I hate to be pessimistic, but when I was in the Army we had a saying that you “hope for the best, and prepare for the worst.” What is the worst that could happen during the I-210 Bridge repair project? One is simultaneous events that shut down traffic on both the I-10 and I-210 bridges during rush hour. Nearly as bad, and more probable, is an event that shuts down the I-10 Bridge during rush hour, leaving just two lanes on the I-210 Bridge to handle 140,000 cars and trucks. Another bad scenario would be a major incident at one of the petrochemical plants or refineries, because most of our medical facilities are located on the east side of the I-10 Bridge.

In my study, I estimate that a one-hour traffic delay on Interstate 10 costs residents, business and industry and state and local government approximately one million dollars. But this cost increases exponentially with the duration of the delay, as more and more activities are impacted. The estimated cost per day (essentially 7 am to 7 pm) is more than $20 million. 

And this is not the worst of it. If these unanticipated events occur frequently enough that people begin to anticipate them, Houstonians may stop traveling to our casinos; new plants will not consider locating in the area; residents in west Calcasieu will begin traveling to Texas to shop and meet their medical needs.  

Initiatives to reduce the negative impact of the I-210 Bridge repair project have focused on reducing the length of the project. The La DOTD has cut the length of the project from 3 years to around 18 months. And an incentive package for the contractor to finish the project even sooner is being discussed by local governments and affected businesses. This is all good, but safety should not be sacrificed for speed. The greatest cost by far is likely to come from unanticipated disruptions, such as accidents and breakdowns, and every effort should be made to minimize these.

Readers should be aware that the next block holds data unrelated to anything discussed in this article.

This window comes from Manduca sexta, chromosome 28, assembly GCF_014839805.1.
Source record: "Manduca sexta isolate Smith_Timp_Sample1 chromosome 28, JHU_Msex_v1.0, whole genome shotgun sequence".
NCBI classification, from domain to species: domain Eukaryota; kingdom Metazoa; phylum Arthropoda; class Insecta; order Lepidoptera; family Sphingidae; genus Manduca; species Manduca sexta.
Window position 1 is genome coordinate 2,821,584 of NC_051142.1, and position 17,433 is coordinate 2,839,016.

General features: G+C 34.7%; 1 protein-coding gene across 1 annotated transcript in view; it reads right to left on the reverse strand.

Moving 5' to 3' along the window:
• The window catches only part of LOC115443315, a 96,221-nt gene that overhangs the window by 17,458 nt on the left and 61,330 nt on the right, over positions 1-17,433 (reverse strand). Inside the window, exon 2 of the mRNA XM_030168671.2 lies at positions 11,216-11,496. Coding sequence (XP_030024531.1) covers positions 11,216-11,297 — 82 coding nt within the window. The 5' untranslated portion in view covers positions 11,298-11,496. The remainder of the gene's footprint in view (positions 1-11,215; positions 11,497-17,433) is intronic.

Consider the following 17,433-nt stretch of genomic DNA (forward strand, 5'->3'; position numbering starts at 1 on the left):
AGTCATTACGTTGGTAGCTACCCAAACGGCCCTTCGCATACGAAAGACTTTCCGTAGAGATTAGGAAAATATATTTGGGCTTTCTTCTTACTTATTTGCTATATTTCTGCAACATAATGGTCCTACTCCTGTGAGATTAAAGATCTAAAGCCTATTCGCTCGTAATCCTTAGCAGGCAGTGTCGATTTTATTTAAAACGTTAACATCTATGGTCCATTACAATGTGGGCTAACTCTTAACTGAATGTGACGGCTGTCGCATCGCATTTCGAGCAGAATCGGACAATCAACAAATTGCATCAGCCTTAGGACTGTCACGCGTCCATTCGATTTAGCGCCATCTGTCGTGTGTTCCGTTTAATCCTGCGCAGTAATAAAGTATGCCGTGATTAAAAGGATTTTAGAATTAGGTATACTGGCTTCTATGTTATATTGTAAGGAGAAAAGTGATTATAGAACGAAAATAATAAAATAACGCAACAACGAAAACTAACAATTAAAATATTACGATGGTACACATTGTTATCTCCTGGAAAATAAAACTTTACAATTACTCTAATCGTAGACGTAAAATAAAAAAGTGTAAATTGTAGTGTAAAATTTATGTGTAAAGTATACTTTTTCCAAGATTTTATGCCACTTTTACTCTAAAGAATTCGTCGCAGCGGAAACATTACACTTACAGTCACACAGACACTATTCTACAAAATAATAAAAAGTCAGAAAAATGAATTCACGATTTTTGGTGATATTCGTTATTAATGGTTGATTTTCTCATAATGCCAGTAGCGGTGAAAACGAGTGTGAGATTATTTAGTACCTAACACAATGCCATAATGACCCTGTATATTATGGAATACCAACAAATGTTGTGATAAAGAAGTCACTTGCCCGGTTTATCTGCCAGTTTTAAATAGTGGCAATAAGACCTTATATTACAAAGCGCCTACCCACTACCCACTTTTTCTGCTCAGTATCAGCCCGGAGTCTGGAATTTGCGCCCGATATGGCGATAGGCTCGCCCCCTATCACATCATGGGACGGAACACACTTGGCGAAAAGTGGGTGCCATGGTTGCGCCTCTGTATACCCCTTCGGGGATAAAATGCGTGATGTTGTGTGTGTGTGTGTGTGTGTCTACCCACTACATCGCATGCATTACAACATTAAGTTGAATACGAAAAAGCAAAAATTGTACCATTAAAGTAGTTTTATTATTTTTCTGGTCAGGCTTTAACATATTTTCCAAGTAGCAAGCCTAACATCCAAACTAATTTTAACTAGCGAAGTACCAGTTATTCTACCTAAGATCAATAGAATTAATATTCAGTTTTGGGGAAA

One proposal of concern to me is the re-routing of truck traffic from the I-210 bridge to the I-10 Bridge during the repair project. The I-10 Bridge is a notorious problem spot for truckers: it has the steepest grade on Interstate 10, which means trucks must maintain their speed to get over the crest of the bridge while cars cut in front of them or pass them, requiring truckers to apply their brakes frequently. We saw earlier this year what happened when minor repairs were made to the I-10 Bridge; it wasn’t pretty. 

There’s a cut-off from I-10 to Highway 12 near Vidor, Texas, that runs through Starks and DeQuincy over to Highway 171. This is the route many truckers took during the Sabine River flooding. Perhaps the La DOTD should consider re-routing trucks this way instead of sending them over the I-10 Bridge.

But the real lesson to be learned from this is the need for long-term planning. When we knew six years ago we were going to experience an industrial expansion of epic proportions, we should have begun at that point to plan for our infrastructure needs. Much of this problem is endemic to Louisiana politics: most of Louisiana is clamoring for funds to save industries of the past, while in Southwest Louisiana we need funding to build the foundation for our industries of the future. How can you ask those who are suffering to finance projects for those who are prospering? But that is what progress requires.